After Google’s Pixel phones were announced a couple of days ago, I experienced a case of déjà vu once I started reading up on the reactions: they were completely and utterly mixed, particularly within the mobile tech community. This was, however, expected, as those who knew about Nexus had become somewhat spoiled once Nexus became known for being a bargain flagship rather than a truly “premium” brand. In turn, this expectation within the community sets up the biggest issue people seem have with Pixel, which is its $649 price tag.
But this isn’t the first time this has happened. Even when Pixel was still just lil’ ole Nexus, prices weren’t always affordable. The HTC Nexus One cost $549; Samsung's Nexus S cost $529; Samsung's Galaxy Nexus cost $649. Then we get to the LG Nexus 4 in 2012, which was priced at a meager $349; yet, the Nexus 4 wasn’t a complete piece of junk, like we might have expected it to be. Instead, it was a rather good phone, particularly for the price. It was at this point that the expectation for Nexus shifted to have both a solid performance and an affordable price tag. These expectations were met the following year when the Nexus 5 was also released for $349, and knocked the Nexus 4 down to an even more affordable $299.
But things got weird in 2014 with the Nexus 6. Not only was the Nexus 6 a behemoth of a phone with a 6-inch display, but it had a matching massive price tag to go with it: $649. Despite the fact that this isn't the first time a Nexus device had a price tag this high, after two years of getting cheap Nexus devices with some pretty rad performance, the Nexus 6's price was unexpected, and unsurprisingly not well-received.
I closely correlate the release of the Pixel with the release of the Nexus 6. When the Nexus 6 came out, I was part of the disappointed crowd at first; however, I quickly realized there wasn’t really a need to be disappointed: the Nexus 5, while a year old, was still a completely relevant phone. While I think Pixel has more room to ask for the $649 given how seriously Google appears to be taking the rebranding, it’s important to note that Nexus isn’t exactly "dead" yet, just like the Nexus 5 wasn't dead once Nexus 6 was official. It’s true that there won’t be any new Nexus hardware to look forward to, but the 5X and 6P are still devices currently worth considering if Pixel just isn’t what you want in a phone.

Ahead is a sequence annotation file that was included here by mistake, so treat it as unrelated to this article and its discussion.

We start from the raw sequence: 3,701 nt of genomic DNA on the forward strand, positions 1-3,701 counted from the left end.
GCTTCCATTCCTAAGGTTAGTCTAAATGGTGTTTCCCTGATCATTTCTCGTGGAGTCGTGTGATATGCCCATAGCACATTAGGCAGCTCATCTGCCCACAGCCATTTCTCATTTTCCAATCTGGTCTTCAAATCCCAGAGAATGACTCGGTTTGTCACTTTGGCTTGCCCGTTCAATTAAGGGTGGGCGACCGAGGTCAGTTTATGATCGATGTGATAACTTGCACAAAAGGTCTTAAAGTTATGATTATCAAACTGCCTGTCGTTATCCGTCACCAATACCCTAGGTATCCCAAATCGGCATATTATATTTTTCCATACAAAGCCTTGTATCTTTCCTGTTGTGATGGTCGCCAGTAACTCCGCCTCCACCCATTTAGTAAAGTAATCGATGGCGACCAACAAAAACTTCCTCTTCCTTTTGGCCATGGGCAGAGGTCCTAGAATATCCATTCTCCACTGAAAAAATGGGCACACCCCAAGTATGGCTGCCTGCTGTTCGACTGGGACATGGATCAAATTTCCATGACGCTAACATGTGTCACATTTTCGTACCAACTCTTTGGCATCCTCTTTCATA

Google might want you to feel like Nexus is gone considering they took the 5X and 6P down from the Google Store itself, but there are plenty of other channels to go through to get to Nexus. For example, you can still purchase them through Project Fi – and there’s still a wicked deal on the Nexus 5X when purchase through Project Fi with a 1-month activation. For just $199 you can get the 16GB Nexus 5X, or $249 for the 32GB variant. Additionally, you’ll need to purchase at least one month of Project Fi service as well to keep these prices. You can cancel your plan after a month and the discount still sticks. It still ends up being lower than purchasing them almost anywhere else, and who knows? You might find that you like Fi enough to switch. Having unused data potentially refunded to you at the end of each billing cycle is a pretty sweet deal, and if you go over your data you’re charged the same flat rate you would have paid at the beginning of the billing cycle otherwise – no overage charges. Even if you have no interest in Project Fi, however, there are other retailers, such as Amazon, that still stock and sell new Nexus devices as well.
There’s nothing wrong with Pixel costing as much it does. As we can see, it’s really nothing new, even when you factor in Nexus – we just became spoiled and selectively forgot about the fact that more often than not, Nexus was not always a bargain device. With that in mind, the 5X and 6P were a couple of the best Nexus devices to date between performance and affordability, and they’re still relevant and worth seeking out – especially if you want to get in on some of that Nougaty goodness that Android is dishing out for just a fraction of the price of Pixel.